I didn’t know how fast I would need to be to place in my age group, so I asked myself how fast I might be able to run.  I’ve felt pretty strong in recent training runs, so I wanted to see if I could break 3:40.  That’s the Boston qualifying time for my age group.  I’ve already qualified for next year, but that was on a downhill course.  I wanted to know if I’ve improved enough to qualify on a course that isn’t downhill.

There were pace groups, but not as many as you would expect to see in a larger race.  I saw a 3:30 group and a 4:00 group, but nothing in between.  I made a point of lining up in front of the 4:00 group, but behind the 3:30 group.

As we started running, I watched the 3:30 group and made sure I wasn’t quite keeping up with them.  As we left the park, the path we were running on was slightly uphill.  I felt slightly out of breath running uphill.  That was the first sign that I was going too fast.

As we turned onto a street that was slightly downhill, I felt more comfortable.  I never felt out of breath again.

The 3:30 pace group was gradually pulling ahead of me.  I tried to estimate how far behind them I would be after a mile.  I was shooting for a starting pace of about 8:20.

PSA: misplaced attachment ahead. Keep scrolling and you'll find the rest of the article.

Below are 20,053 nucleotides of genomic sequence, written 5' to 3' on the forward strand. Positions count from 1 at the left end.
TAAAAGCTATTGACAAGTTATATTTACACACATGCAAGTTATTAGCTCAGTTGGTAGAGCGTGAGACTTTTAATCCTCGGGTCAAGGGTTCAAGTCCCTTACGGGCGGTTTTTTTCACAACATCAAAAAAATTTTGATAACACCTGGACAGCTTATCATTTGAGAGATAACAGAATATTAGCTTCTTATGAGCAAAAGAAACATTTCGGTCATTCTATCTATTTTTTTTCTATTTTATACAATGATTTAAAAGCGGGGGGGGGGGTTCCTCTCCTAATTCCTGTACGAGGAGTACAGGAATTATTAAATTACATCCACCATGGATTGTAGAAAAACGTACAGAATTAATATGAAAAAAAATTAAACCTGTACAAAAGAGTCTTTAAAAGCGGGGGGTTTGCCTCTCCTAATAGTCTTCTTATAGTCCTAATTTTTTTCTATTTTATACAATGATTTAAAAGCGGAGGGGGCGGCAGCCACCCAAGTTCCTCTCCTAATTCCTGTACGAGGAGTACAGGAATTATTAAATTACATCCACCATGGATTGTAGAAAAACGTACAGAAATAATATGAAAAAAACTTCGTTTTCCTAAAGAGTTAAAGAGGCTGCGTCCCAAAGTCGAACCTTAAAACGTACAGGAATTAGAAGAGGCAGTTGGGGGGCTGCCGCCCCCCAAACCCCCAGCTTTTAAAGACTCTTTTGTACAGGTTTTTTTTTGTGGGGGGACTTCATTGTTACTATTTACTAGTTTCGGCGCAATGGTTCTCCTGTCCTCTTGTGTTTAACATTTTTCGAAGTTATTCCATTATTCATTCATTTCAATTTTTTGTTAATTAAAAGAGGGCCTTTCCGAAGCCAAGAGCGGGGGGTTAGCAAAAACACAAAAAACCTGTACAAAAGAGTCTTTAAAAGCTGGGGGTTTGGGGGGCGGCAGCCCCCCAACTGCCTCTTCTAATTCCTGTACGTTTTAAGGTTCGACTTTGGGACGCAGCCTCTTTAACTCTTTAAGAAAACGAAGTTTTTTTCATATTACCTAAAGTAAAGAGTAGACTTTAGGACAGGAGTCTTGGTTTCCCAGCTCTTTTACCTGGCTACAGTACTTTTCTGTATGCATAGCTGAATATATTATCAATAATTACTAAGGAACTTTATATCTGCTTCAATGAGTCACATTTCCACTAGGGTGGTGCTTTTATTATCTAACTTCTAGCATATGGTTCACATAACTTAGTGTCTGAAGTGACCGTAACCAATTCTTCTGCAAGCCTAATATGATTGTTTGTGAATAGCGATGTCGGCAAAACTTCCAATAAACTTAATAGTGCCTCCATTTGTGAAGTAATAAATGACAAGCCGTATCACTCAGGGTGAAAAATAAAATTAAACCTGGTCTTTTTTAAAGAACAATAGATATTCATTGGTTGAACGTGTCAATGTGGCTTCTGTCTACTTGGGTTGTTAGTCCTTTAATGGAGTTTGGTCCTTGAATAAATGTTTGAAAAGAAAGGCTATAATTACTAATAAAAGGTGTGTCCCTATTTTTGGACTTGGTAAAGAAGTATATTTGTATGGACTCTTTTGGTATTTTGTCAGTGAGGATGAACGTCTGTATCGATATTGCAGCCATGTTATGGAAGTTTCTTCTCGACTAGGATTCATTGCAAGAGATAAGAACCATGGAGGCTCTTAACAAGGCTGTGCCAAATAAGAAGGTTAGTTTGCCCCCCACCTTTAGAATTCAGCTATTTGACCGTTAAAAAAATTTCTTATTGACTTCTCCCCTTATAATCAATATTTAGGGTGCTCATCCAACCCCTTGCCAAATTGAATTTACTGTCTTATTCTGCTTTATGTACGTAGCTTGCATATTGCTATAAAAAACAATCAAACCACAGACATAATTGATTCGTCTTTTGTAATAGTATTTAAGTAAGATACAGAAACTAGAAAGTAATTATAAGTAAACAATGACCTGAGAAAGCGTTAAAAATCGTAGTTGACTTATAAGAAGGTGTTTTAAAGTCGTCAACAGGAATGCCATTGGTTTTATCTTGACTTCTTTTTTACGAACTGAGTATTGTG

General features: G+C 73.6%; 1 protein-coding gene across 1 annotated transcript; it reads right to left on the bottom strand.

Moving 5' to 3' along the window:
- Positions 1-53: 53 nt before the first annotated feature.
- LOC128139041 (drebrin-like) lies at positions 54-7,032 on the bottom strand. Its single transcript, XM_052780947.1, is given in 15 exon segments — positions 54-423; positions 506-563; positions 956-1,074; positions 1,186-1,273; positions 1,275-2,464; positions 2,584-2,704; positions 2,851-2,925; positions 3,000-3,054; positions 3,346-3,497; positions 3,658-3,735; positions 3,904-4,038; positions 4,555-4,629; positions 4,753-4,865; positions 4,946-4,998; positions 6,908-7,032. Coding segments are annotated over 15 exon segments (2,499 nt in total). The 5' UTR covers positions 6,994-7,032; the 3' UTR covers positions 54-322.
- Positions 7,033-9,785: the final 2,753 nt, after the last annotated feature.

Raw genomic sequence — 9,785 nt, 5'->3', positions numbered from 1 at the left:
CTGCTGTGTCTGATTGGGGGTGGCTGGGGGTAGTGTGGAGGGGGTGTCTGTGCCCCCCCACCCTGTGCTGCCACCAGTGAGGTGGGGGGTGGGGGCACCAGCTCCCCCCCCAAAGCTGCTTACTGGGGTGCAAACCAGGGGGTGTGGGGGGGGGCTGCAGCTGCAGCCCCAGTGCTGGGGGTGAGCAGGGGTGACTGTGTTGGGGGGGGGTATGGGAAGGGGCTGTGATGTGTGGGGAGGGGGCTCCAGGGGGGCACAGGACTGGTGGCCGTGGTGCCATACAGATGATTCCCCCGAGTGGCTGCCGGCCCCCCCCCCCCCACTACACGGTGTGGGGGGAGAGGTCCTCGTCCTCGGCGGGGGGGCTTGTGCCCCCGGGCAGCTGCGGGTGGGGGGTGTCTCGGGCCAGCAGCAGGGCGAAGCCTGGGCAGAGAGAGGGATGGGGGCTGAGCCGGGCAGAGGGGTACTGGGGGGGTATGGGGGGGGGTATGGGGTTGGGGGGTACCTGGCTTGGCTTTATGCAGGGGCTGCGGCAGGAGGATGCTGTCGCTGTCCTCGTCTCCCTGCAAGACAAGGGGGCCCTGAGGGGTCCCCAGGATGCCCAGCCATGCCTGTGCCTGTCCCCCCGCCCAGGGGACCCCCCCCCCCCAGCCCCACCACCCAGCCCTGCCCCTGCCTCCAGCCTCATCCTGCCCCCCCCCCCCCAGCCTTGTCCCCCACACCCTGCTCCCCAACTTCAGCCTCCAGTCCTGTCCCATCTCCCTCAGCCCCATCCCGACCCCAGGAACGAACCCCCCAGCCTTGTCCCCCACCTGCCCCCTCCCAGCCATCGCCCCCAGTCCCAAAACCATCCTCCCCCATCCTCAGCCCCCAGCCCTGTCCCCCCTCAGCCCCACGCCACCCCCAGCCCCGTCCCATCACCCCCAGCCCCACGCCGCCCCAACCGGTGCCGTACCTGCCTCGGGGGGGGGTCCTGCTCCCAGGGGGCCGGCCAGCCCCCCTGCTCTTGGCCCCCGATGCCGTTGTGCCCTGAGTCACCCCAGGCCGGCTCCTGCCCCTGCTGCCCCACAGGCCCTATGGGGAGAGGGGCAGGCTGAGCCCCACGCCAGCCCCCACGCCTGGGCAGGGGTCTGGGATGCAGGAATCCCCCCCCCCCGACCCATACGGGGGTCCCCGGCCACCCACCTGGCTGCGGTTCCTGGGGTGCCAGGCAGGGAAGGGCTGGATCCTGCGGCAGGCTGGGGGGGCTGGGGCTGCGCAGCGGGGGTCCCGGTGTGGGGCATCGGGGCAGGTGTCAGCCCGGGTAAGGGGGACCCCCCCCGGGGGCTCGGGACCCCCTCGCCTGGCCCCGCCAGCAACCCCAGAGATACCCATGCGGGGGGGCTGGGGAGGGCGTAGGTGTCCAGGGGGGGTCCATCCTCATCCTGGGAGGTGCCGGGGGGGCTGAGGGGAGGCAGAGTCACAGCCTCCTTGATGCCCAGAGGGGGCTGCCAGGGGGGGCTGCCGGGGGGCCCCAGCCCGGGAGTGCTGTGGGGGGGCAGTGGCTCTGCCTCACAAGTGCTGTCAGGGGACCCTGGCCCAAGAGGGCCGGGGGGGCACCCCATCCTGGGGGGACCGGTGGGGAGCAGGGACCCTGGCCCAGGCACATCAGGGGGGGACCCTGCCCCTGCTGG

The first mile marker came quickly.  My time was 8:06.  I suspect the 3:30 group started too fast.  I know I did.

In the second mile, I was telling myself to ease up, but I actually went faster.  My two mile split was 15:57.  The 3:30 group was well ahead of me.  They definitely started too fast.  So did I.

Early in the third mile, I reached an aid station.  They seemed disorganized.  They couldn’t fill cups as fast as runners were approaching.  I stopped and waited for 10-15 seconds before getting a drink.  As I resumed running, it was slightly downhill, so I got back into a fast pace without really trying.  Earlier, I was surrounded by other runners.  Now I was in a long gap between groups of runners.  I had to find my own pace.

At three miles, I checked my watch again.  I was slower in that mile, but only because of the time I spent at the aid station.

By now, we were alongside Coeur d’Alene Lake.  To our right, we had nice views across the lake.  On our left, a hill was providing shade.  In the shade it felt chilly, but I knew that wouldn’t last.  I enjoyed it while I could.

In the fourth mile, I sped up to 7:59.  I knew I was going too fast, but I couldn’t bring myself to consciously slow down.  That was the last relatively flat mile.  Then we reached the first big hill.

At first, the grade was gradual.  Then it got steeper.  I told myself not to fight it.  I wanted to maintain the same effort, rather than trying to maintain my pace.  I slowed noticeably, but it still felt tiring.

I crested the hill and began running down the other side.  Then I reached the next mile marker.  That mile was 8:37.  On the ensuing downhill, I was only trying to rest and recover from the hill.  The grade on this side wasn’t as steep, but we were running downhill for a long time.  That was my fastest mile so far.